The Senate has once again called on President Muhammadu Buhari to sack the “over-stayed” service chiefs and replace them with new ones with new ideas and solutions.
The upper chamber also urged the president to provide enough state-of-the-art weapons and equipment to effectively combat the insurgents.
The senators also urged the president to immediately initiate probe into widespread allegations of corruption and leakages within the security and put in place measures to foster transparency and ensure all resources meant and deployed for security are actually spent on the needs on ground.
The Senate made the resolutions after a debate on a motion titled “Beheading of 67 farmers in Borno by Boko Haram Insurgents: Need for urgent decisive action” moved by Kashim Ibrahim (APC – Borno Central) at the plenary on Tuesday.
The federal lawmakers impressed on the government to seek collaboration with neighbouring countries of Chad, Niger and Cameroon towards reviving and strengthening the Multinational Joint Task Force and finding a lasting solution to the scourge of insurgency in the Lake Chad region.
They urged the Federal Government to, as a matter of urgency, recruit at least 10,000 Civilian JTF conversant with the local terrain in Borno as Agro-Rangers under the aegis of the NCDSC to complement the efforts of the Nigerian Armed Forces.
It also tasked the National Emergency Management Agency (NEMA) and NEDC to provide succour and psychological support to the bereaved families.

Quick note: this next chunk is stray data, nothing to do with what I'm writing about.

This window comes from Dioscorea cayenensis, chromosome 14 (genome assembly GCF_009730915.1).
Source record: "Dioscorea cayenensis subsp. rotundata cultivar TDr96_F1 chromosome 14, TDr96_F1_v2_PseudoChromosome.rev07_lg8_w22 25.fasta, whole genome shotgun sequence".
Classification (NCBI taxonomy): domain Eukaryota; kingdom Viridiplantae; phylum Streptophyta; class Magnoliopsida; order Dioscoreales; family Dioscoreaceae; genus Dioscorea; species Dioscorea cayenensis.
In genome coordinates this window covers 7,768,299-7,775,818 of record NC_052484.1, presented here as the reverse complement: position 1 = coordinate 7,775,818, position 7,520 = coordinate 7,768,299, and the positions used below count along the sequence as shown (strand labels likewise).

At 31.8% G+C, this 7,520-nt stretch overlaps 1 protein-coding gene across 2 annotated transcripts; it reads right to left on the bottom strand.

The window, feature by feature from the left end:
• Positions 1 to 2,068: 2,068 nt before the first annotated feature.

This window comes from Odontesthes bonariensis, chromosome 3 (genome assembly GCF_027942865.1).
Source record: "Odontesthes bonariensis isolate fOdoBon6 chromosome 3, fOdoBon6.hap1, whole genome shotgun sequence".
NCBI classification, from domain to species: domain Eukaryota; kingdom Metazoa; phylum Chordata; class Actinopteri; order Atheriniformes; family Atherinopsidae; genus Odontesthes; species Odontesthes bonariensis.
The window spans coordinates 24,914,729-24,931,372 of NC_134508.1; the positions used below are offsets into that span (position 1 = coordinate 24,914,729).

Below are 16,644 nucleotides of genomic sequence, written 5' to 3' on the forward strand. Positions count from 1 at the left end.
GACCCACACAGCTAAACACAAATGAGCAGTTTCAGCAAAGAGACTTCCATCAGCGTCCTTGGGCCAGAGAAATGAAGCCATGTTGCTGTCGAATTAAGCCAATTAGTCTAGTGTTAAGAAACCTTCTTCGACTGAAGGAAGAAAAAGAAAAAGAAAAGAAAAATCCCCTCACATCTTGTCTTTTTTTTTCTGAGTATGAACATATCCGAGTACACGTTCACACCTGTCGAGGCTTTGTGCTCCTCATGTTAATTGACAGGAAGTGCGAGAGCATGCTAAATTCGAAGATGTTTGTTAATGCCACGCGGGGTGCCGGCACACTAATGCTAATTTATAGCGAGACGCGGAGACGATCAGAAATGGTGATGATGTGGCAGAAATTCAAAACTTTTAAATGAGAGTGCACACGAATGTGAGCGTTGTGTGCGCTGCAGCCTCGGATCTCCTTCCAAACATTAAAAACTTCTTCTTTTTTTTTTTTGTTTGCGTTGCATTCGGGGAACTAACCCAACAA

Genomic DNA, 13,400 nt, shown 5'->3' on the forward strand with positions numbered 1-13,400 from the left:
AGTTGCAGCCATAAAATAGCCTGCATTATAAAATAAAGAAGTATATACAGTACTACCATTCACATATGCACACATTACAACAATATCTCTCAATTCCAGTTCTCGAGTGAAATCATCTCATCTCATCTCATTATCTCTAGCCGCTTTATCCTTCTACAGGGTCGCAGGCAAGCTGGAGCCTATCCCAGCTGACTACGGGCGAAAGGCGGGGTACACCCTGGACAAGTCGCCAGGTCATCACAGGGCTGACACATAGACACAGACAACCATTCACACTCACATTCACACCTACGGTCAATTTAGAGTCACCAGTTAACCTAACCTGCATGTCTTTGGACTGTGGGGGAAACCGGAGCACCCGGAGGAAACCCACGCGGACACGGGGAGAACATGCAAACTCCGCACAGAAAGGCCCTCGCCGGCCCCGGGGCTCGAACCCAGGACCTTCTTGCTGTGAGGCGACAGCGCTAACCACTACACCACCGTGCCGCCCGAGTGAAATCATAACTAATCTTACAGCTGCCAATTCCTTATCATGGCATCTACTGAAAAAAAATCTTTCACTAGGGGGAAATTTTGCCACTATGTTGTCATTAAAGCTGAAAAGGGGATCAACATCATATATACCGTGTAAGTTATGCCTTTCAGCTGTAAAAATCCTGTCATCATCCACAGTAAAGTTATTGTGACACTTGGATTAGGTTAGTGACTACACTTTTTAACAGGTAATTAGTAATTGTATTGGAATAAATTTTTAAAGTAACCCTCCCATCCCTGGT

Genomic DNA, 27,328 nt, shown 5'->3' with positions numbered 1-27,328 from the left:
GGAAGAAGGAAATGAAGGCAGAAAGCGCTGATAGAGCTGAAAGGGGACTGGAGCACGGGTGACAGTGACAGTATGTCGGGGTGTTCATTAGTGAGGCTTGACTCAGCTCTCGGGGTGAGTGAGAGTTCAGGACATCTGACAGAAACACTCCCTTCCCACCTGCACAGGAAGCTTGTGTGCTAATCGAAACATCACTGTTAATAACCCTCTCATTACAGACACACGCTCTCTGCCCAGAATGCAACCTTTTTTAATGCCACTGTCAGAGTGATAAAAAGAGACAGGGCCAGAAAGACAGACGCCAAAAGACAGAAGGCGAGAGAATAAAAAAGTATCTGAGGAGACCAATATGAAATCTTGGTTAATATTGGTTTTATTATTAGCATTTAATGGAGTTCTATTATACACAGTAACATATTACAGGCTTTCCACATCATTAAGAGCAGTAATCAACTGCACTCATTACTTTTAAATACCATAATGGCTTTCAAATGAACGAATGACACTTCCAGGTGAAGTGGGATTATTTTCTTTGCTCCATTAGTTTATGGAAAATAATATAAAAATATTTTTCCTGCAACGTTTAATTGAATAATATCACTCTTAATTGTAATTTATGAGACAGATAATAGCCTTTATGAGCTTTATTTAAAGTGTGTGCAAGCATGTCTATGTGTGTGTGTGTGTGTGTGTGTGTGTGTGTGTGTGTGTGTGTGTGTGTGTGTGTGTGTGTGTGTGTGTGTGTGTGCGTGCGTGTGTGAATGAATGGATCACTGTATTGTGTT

It also called on the Federal Government to provide proper welfare for security personnel fighting in the frontlines and give prime attention to the compensation and welfare of fallen soldiers as that would boost the soldiers morale and aid their concentration.
As a way of proffering long term solution, the red chamber challenged the Federal and State Governments to adequately address all immediate and remote causes of insecurity in the nation.
These, they said, must include comprehensive packages on education, employment and other social vices.
Read Also: Senate President leads FG delegation to Borno over rice farmers killing
In the lead debate, Shettima lamented that Borno State had been the epicenter of the despicable activities of Boko Haram for over a decade during which a conservative estimate of 40,000 people mostly unarmed civilians were brutally murdered.
He stated that about “2.5 million people were displaced from their homes and farms with property worth trillions of naira wantonly destroyed and over 7 million people mostly women and children plunged into dire humanitarian needs.”
He informed the Senate that the fight to control the border axis of the North-East had claimed thousands of lives (military and civilians).
He recalled that over the weekend, Boko Haram insurgent members beheaded 67 farmers who had gone to a rice plantation at Kwashabe village in Zabarmari District of Borno state.
He observed that the attack was one of the major attacks perpetrated by the devilish group in addition to the February attack in Auno that killed 40 people, the assault in Foduma Koloram village of Gubio that killed almost 100 civilians in last June while another attack in Usman Lawanti left another 40 dead.
Shettima said the spate of the attacks showed the service chiefs had failed, calling for their replacement.
According to him, while Nigerian army’s Super Camp strategy has commendably helped in reducing military fatalities, it has left rural areas, farms and road acutely exposed to attacks;